Marguerite (Home), a classy French film set in the 1920s about a rich woman who really wants to be an opera singer, even though she cannot sing. All is well while she entertains her friends at private concerts and raises money for charity, until a journalist and anarchist decide to expose her as a really bad singer. Marguerite, it seems, goes along with their joke, whilst her husband escapes to be with his lover. Only the faithful butler, Madelbos, encourages Marguerite in her fantasy when it seems everyone else in Paris is laughing at her. Actor Catherine Frot plays Marguerite as a humane character, making us feel sympathy for a woman deluded, not just about her own singing capability but also about her relationship with her husband. The film scores on the grounds of the sumptuous clothes, fabulous scenes, particularly the one in a club in Paris, and the quirky characters that people the film.
about what it means to be a migrant. The North West was built on the labour of migrant workers from across the world. Today the subject is never out of the papers and at the latest Mary Quaile Club event on 9 April at 2pm at the WCML you can find out what it means to be a migrant at our meeting which will discuss Migrant Workers: Past and Present . From the stories about the C19th female herring workers who travelled from Scotland to England to make a living, to the lives of migrants in Manchester today. The event will include speakers including author Chris Unsworth of The British Herring Industry 1900-1960 to the Migrant Support Network and the radical Spanish group Podemos. Further info see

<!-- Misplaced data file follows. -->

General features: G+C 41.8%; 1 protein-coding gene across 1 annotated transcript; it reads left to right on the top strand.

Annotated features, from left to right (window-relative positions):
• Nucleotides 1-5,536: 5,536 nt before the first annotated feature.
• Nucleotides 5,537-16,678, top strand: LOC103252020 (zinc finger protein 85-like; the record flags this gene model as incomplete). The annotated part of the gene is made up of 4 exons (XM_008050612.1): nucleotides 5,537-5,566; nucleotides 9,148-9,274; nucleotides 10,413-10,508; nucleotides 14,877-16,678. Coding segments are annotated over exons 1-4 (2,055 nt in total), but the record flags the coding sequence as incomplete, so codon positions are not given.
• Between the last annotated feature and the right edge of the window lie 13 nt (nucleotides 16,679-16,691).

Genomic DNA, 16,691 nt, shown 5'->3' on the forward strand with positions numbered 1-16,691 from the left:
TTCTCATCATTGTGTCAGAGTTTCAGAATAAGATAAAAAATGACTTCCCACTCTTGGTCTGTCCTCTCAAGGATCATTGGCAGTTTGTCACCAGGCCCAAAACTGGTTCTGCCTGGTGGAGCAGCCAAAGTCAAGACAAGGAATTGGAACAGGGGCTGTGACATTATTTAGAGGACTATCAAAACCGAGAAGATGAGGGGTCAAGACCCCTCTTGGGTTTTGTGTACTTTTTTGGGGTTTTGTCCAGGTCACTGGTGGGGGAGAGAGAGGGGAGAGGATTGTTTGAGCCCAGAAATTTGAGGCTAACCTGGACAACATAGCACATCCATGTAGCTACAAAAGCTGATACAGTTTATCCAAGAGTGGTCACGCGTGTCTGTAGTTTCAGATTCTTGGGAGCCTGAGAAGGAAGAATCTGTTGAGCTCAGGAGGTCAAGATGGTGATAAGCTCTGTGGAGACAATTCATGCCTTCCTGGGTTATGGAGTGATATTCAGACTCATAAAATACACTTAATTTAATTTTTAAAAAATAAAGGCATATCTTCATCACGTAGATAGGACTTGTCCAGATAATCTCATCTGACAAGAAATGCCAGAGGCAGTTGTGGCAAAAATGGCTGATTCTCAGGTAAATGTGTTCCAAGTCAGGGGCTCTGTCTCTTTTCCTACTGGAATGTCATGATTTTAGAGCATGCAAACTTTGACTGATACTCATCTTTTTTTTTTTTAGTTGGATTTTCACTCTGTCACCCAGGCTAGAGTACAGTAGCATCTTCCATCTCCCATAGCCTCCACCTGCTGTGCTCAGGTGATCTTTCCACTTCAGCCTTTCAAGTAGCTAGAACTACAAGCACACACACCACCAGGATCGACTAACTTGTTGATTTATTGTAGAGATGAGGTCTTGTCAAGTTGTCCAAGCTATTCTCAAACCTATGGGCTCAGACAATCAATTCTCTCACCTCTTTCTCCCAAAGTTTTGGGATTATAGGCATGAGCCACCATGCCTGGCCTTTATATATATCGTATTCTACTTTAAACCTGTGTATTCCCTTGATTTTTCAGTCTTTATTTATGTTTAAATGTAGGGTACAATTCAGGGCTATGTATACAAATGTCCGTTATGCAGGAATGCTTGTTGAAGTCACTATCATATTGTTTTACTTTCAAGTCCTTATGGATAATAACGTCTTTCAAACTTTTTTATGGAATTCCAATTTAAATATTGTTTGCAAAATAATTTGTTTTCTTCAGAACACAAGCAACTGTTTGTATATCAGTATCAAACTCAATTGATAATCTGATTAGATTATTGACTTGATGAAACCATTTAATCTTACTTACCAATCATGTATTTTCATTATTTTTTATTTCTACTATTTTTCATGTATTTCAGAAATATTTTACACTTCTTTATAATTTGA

to a Public Meeting – Undercover policing, democracy & human rights at Manchester University on 14 April at 5pm. For those of who were involved in Irish community politics in the 80s and 90s we were well aware of the way our activities were watched by the State. We took it for granted then, but many of us have been shocked at the levels to which the State has sunk in surveilling and undermining other more mainstream campaigns. Few of us realised that undercover police would assume the identities of deceased children and con women activists into having relationships with them. At this meeting you can listen to the testimonies of one of the women involved; a lawyer who represented many of the women who took civil claims against the police; and a member of the Undercover Research Group.
Book a ticket, it’s free at
out about The Letterpress Project, a not-for-profit organisation that wants to promote books ie the printed version. And, as they put it, the sheer joy of books and the message that books can change your life. I like the review section because I am always looking for new and different books to read. Not too sure about them putting up articles that have already been in the Guardian. I, for one, have given up with the Guardian‘s review section as it’s the same set of smug writers promoting each other’s books.It would be good to see them promoting new writing by working class authors; a real gap in the market. But Letterpress is a site I am going to keep dipping into and am hoping that it can get beyond the mainstream book world.